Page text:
The College of Architecture and Planning welcomed nearly half of its first graduating class to campus for a 50-year reunion celebration this spring. Fifteen members of the class of 1971 attended the three-day event that began on April 11. The event had been delayed a year because of the pandemic.

The alums of ’71 gave presentations about their long and impressive careers and pinned up presentation boards sharing some of their projects with faculty and students.

“This was a great opportunity for a group of old friends to get together and discuss what we have been doing the last fifty years,” remarked alumnus David Bailey.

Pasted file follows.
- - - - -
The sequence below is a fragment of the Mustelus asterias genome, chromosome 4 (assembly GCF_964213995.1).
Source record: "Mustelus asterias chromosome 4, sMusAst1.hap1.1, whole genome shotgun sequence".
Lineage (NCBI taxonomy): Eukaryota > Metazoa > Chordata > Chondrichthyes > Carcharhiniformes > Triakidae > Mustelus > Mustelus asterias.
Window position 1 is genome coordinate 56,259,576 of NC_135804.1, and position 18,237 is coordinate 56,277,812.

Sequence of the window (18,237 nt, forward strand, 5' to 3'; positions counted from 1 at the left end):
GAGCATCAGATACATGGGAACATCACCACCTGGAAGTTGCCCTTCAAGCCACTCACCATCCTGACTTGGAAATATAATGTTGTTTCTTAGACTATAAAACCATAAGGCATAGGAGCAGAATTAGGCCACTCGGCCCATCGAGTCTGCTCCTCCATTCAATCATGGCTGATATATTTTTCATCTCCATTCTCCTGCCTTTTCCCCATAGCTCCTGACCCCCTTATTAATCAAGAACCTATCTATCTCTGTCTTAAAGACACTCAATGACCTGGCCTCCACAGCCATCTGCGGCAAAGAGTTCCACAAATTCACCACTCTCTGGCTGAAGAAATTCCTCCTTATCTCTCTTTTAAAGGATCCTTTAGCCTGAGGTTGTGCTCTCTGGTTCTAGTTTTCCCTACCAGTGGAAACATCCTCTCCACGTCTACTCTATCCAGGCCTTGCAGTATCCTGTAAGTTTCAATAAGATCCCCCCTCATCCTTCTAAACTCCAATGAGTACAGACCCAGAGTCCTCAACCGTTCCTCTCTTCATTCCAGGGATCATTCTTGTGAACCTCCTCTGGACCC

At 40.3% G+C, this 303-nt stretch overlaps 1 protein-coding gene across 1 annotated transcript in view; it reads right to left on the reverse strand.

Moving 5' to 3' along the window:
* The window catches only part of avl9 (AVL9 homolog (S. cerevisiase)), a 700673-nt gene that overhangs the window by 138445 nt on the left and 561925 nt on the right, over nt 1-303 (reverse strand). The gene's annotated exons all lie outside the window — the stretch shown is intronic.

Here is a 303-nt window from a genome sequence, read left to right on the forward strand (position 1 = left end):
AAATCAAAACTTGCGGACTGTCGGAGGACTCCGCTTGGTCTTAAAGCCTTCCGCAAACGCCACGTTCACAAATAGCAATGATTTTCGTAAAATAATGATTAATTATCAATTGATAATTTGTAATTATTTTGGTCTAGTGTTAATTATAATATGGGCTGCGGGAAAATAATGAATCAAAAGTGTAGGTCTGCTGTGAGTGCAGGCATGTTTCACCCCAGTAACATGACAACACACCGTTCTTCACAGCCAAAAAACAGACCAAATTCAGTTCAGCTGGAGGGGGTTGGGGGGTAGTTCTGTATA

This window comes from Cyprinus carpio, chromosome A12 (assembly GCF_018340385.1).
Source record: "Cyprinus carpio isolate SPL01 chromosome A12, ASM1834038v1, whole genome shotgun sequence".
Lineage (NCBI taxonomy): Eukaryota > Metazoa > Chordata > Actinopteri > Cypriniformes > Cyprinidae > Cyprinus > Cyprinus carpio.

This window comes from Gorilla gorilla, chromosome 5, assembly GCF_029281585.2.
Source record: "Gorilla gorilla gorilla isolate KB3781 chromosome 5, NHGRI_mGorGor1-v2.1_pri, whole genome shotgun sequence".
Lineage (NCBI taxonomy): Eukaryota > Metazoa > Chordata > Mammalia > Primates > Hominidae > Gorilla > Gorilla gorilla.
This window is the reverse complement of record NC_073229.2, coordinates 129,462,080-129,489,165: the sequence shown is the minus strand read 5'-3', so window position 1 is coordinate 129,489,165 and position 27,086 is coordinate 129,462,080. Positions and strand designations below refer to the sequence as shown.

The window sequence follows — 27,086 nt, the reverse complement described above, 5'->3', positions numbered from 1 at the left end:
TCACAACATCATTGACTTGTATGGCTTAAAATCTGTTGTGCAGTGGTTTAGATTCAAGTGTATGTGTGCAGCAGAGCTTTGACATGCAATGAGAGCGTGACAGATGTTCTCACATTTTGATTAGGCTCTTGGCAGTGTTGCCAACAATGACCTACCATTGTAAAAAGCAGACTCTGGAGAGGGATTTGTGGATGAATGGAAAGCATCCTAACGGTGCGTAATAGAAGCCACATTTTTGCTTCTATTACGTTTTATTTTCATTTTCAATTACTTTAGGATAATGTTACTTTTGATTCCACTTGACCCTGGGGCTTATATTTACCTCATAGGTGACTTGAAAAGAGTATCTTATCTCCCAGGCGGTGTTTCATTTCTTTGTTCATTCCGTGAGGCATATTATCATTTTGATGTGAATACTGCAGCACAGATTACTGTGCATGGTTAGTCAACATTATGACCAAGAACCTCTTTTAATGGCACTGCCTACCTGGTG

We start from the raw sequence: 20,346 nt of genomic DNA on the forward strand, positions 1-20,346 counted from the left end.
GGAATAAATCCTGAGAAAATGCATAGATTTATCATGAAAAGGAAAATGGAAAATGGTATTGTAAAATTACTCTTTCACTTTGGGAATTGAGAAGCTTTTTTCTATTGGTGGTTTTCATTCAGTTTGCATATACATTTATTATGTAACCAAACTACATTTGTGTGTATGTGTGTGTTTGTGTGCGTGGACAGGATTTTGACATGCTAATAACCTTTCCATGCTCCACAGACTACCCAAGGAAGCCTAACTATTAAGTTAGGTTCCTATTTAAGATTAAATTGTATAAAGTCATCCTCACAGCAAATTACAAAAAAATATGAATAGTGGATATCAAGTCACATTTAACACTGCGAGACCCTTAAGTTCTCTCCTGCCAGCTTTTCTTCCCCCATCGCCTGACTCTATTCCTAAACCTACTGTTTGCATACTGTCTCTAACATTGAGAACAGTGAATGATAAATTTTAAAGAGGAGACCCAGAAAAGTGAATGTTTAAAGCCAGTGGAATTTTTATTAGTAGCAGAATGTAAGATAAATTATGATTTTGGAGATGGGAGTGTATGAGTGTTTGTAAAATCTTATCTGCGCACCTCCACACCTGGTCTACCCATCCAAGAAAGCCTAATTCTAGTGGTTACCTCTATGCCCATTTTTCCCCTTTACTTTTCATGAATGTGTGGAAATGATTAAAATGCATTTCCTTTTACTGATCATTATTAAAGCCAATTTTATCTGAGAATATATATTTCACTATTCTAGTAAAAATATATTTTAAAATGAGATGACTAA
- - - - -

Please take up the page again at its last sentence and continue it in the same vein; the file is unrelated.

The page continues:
Much has changed since those early days in CAP. The school started in three Quonset huts from WWII that were formerly used by the Naval Reserve. The 1971 alums were the first and only class to attend all five years of school in the Quonsets before the current CAP building was built. During the anniversary events, they toured the building and campus to see the many changes that have transformed the college and university. They also listened to thesis presentations from current students and ate dinner with President Geoffrey Mearns.

The 1971 class helped initiated the first foundations of a lasting legacy and began a significant impact on society that has been built upon by each successive class these past 50 years. We were glad to have them here to reconnect with each other and the college.